The question arises as to why the Torah forbids stealing from a non-Jew, but permits taking interest from him?
R. Bachya himself answers the question, when he attributes the prohibition of stealing from a non-Jew to the Chilul Hashem that it causes. Receiving interest, on the other hand, which follows an agreement reached by both parties, is not subject to Chilul Hashem, and is therefore permitted.
Alternatively, the Torah in this very Parshah (25:36) writes in connection with the prohibition of taking interest from a Jew as "and your brother shall live with you". He is your brother, and one does not charge a brother interest! Lending a Jew who needs money is Chesed, and 'Charity begins at home!'
Clearly, this concept is confined to a fellow-Jew. It does not apply to a gentile. On the contrary, as the Gemara in Bava Kama (38b) points out, it is because the gentiles are not your brothers (they are not even able to observe their seven Mitzvos properly), that G-d, under certain circumstances, declared their property Hefker (ownerless). This is one of those circumstances.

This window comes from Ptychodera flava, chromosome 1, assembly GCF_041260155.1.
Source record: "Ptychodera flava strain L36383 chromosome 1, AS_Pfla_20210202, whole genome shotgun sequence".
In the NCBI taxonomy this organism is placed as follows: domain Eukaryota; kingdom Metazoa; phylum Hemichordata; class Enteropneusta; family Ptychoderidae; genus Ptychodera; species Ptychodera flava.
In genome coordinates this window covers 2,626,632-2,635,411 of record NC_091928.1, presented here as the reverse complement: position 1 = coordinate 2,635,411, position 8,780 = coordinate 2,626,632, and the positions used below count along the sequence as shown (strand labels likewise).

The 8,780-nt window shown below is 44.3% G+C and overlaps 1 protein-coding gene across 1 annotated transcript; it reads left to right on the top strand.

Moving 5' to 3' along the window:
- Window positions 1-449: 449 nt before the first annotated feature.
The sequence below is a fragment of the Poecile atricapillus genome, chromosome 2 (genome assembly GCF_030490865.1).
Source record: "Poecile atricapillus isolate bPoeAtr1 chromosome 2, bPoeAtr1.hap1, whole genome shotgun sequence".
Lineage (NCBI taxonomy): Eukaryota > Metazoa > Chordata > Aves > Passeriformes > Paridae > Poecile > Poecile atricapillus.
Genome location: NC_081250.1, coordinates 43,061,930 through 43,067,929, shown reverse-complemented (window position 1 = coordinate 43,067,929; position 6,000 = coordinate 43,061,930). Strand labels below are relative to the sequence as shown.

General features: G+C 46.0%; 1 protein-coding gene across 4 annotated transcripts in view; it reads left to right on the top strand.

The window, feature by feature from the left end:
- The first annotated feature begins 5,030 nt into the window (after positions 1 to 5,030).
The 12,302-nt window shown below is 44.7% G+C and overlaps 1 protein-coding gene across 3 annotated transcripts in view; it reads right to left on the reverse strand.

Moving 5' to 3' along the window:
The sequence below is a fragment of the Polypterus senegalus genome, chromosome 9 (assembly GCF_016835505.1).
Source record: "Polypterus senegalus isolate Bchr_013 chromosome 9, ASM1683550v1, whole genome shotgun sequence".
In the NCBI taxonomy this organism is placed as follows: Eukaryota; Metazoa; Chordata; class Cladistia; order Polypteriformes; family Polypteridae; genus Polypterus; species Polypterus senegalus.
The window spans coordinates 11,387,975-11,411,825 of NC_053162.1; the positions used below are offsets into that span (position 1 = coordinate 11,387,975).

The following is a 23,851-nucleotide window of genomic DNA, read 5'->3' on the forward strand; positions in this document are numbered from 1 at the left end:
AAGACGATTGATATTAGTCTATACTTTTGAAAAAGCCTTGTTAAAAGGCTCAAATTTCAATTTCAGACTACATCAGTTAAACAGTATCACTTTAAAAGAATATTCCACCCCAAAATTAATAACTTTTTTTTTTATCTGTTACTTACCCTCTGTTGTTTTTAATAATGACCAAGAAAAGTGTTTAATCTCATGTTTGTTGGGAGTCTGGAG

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Reward in this World
If you will follow My decrees, observe My Mitzvos and perform them. Then I will provide your rains in their times, the land will give its produce and the trees of the field will yield their fruit … " (26:3/4)
One wonders how this Parshah ties up with the Gemara at the end of the first Perek of Kidushin, which cites R, Ya'akov. R. Ya'akov maintains that 'There is no reward for Mitzvos in this world!' Remuneration for carrying out G-d's Will is confined to the World to Come. And he says this even with regard to Mitzvos such as honouring one's parents, performing Chesed, and so on, in full disagreement of the B'raisa (which we recite every morning), which specifically states that the Mitzvos listed there do earn reward in this world. Moreover, the Rambam in Hilchos Teshuvah (9:1) rules like R. Ya'akov!